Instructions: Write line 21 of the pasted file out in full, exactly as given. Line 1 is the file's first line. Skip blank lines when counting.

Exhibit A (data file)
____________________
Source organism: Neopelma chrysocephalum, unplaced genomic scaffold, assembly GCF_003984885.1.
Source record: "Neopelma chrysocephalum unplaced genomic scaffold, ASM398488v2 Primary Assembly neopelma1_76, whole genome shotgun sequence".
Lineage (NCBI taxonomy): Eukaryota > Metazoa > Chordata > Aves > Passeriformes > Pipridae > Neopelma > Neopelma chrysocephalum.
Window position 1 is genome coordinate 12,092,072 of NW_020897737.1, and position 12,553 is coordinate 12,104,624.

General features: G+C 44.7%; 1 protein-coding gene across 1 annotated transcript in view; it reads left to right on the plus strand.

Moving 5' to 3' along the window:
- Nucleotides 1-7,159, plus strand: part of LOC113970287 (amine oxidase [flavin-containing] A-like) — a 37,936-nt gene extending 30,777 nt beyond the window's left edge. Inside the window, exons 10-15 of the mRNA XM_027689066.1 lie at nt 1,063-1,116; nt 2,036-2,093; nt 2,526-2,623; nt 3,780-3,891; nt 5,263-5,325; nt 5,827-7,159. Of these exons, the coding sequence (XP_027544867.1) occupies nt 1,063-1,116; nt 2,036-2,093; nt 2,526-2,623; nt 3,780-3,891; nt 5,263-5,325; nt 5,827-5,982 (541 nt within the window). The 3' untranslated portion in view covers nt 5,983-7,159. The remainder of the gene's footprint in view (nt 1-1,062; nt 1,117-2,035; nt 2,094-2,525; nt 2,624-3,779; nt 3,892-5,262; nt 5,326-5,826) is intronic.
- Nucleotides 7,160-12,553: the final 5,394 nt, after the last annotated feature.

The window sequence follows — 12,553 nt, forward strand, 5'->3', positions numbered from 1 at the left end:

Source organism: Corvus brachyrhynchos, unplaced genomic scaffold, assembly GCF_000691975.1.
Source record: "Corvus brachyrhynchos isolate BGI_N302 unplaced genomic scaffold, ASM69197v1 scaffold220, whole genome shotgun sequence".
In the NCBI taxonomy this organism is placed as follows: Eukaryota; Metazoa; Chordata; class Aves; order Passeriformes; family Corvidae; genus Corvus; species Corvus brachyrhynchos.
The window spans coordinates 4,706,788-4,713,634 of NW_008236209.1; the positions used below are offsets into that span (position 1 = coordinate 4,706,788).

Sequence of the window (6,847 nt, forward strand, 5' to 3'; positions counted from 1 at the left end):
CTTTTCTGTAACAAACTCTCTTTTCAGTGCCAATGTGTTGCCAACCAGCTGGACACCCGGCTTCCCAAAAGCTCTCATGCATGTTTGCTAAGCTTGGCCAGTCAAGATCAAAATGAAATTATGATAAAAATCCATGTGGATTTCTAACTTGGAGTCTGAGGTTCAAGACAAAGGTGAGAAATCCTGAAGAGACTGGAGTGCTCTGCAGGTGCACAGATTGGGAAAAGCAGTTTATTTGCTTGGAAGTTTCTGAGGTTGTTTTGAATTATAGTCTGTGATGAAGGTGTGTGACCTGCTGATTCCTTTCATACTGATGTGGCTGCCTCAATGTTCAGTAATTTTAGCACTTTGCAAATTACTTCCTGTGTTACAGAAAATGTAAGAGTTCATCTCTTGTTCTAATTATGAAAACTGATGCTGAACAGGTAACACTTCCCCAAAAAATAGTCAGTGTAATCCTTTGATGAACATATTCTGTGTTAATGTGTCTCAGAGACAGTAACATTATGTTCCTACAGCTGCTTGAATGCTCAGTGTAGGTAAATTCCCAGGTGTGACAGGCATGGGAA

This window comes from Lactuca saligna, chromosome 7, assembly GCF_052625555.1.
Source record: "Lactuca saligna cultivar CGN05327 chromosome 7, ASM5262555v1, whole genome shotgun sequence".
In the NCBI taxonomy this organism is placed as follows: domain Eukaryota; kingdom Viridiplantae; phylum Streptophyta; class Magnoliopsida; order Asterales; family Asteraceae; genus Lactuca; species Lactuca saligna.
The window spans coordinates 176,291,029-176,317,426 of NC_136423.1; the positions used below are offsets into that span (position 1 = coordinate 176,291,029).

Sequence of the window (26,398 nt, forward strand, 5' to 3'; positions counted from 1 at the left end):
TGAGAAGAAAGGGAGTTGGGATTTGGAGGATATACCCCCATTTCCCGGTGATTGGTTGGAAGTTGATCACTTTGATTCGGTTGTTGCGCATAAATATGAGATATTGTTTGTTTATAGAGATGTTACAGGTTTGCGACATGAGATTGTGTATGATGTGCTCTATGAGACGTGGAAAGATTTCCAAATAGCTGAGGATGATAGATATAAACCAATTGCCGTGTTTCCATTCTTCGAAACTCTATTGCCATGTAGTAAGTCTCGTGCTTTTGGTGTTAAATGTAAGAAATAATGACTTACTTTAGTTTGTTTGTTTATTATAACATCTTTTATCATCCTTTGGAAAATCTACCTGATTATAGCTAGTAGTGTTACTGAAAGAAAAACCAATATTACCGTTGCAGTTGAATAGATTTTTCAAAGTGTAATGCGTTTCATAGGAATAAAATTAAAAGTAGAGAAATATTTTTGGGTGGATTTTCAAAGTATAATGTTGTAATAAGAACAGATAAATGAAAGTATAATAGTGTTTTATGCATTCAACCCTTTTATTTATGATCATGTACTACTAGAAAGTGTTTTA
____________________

TGAGAAGAAAGGGAGTTGGGATTTGGAGGATATACCCCCATTTCCCGGTGATTGGTTGGAAGTTGATCACTTTGATTCGGTTGTTGCGCATAAATATGAGATATTGTTTGTTTATAGAGATGTTACAGGTTTGCGACATGAGATTGTGTATGATGTGCTCTATGAGACGTGGAAAGATTTCCAAATAGCTGAGGATGATAGATATAAACCAATTGCCGTGTTTCCATTCTTCGAAACTCTATTGCCATGTAGTAAGTCTCGTGCTTTTGGTGTTAAATGTAAGAAATAATGACTTACTTTAGTTTGTTTGTTTATTATAACATCTTTTATCATCCTTTGGAAAATCTACCTGATTATAGCTAGTAGTGTTACTGAAAGAAAAACCAATATTACCGTTGCAGTTGAATAGATTTTTCAAAGTGTAATGCGTTTCATAGGAATAAAATTAAAAGTAGAGAAATATTTTTGGGTGGATTTTCAAAGTATAATGTTGTAATAAGAACAGATAAATGAAAGTATAATAGTGTTTTATGCATTCAACCCTTTTATTTATGATCATGTACTACTAGAAAGTGTTTTA